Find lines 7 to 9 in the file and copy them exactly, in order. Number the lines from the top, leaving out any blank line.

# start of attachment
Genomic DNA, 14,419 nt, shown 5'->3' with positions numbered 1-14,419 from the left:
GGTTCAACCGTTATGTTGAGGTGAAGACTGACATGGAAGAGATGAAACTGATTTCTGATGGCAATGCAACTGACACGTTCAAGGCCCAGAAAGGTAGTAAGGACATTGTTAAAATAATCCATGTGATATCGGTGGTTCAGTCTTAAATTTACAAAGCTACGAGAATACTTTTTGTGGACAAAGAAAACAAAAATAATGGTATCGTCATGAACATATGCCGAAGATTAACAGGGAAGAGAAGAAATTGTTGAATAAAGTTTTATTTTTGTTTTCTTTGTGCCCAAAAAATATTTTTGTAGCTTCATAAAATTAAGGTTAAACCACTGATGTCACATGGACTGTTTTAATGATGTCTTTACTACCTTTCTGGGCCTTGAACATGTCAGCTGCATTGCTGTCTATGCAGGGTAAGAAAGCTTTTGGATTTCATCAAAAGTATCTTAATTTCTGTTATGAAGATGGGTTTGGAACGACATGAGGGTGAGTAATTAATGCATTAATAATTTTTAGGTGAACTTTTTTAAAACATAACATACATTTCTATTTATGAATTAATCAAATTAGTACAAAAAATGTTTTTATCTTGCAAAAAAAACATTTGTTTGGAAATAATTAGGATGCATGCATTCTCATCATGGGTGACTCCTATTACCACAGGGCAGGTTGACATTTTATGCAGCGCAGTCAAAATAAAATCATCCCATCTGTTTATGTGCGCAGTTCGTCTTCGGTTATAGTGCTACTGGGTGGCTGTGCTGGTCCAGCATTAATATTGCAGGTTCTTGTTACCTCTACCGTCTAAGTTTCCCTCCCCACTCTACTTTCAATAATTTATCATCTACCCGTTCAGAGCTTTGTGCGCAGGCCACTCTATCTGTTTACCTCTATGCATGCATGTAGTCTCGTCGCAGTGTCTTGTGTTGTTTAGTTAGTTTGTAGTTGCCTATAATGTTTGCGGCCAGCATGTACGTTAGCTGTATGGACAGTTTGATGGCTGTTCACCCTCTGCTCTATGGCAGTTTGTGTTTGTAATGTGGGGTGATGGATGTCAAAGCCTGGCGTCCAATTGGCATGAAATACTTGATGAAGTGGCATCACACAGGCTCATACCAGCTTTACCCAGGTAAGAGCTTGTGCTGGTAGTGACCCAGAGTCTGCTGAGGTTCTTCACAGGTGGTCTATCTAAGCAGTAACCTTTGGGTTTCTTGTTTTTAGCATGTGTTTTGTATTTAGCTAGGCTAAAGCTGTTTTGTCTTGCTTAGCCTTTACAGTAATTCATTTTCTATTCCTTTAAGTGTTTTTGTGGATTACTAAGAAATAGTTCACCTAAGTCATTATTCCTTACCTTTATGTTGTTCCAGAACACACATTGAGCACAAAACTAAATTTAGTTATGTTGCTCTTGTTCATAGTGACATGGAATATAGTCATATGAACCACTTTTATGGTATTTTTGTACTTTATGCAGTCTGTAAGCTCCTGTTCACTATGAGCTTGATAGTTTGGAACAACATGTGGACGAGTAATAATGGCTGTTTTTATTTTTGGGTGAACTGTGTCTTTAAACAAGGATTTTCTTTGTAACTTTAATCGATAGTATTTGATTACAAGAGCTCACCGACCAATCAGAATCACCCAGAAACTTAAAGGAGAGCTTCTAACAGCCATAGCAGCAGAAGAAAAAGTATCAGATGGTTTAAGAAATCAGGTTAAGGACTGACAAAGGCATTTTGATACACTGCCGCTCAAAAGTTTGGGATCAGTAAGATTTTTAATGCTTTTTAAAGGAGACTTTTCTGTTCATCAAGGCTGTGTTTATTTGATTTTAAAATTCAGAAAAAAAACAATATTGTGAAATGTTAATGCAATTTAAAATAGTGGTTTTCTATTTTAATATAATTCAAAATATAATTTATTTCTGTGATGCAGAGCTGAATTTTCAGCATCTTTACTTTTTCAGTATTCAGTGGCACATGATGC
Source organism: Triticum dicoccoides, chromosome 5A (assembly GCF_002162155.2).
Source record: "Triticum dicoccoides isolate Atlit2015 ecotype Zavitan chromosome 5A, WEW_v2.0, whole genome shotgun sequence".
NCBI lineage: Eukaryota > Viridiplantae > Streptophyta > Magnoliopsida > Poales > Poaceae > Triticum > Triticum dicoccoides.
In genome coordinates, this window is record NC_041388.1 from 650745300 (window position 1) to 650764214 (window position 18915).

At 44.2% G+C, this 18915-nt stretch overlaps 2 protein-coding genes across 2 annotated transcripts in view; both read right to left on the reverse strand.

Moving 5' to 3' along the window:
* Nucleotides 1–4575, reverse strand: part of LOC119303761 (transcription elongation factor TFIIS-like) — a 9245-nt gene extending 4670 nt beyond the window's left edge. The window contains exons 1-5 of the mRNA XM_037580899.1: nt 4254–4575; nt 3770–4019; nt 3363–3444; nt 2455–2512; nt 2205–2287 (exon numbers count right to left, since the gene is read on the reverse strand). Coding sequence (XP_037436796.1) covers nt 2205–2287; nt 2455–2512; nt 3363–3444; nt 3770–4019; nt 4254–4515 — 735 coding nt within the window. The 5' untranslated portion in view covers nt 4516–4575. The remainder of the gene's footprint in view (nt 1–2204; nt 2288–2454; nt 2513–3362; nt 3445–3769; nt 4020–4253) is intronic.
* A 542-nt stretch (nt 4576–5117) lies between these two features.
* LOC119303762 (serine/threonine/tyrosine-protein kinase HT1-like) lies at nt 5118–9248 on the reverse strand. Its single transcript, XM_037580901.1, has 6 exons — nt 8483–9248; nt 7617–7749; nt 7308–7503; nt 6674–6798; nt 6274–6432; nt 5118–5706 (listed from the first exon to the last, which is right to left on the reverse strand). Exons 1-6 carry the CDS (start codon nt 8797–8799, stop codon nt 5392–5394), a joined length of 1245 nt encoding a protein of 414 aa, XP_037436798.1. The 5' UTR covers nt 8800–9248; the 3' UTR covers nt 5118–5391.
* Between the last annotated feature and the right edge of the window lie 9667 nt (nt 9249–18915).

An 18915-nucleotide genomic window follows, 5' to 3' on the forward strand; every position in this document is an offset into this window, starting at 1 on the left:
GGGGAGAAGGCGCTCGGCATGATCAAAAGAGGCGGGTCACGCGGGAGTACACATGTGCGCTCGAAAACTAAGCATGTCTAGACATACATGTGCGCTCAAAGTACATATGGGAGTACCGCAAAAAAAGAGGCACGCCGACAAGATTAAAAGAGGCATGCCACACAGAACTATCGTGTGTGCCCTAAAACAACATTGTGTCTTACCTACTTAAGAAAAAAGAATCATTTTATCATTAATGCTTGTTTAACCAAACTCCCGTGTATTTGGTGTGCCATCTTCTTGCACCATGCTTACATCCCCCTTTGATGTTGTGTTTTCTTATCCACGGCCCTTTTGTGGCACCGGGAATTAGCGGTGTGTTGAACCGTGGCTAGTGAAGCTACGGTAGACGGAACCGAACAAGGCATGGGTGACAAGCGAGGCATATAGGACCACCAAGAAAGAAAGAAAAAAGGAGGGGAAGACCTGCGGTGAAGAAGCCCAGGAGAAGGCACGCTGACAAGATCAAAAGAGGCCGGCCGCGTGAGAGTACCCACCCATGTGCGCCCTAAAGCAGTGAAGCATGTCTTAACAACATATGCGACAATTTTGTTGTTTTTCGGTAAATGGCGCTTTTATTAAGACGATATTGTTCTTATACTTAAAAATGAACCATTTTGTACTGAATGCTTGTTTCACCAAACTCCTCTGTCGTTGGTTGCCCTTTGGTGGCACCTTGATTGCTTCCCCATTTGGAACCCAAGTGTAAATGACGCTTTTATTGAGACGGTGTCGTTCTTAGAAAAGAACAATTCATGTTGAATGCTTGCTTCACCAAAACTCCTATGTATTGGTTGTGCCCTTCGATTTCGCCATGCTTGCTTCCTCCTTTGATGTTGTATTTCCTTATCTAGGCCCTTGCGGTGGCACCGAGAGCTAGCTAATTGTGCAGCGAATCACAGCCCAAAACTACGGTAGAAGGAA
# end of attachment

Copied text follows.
At 44.2% G+C, this 18915-nt stretch overlaps 2 protein-coding genes across 2 annotated transcripts in view; both read right to left on the reverse strand.

Moving 5' to 3' along the window:
* Nucleotides 1–4575, reverse strand: part of LOC119303761 (transcription elongation factor TFIIS-like) — a 9245-nt gene extending 4670 nt beyond the window's left edge. The window contains exons 1-5 of the mRNA XM_037580899.1: nt 4254–4575; nt 3770–4019; nt 3363–3444; nt 2455–2512; nt 2205–2287 (exon numbers count right to left, since the gene is read on the reverse strand). Coding sequence (XP_037436796.1) covers nt 2205–2287; nt 2455–2512; nt 3363–3444; nt 3770–4019; nt 4254–4515 — 735 coding nt within the window. The 5' untranslated portion in view covers nt 4516–4575. The remainder of the gene's footprint in view (nt 1–2204; nt 2288–2454; nt 2513–3362; nt 3445–3769; nt 4020–4253) is intronic.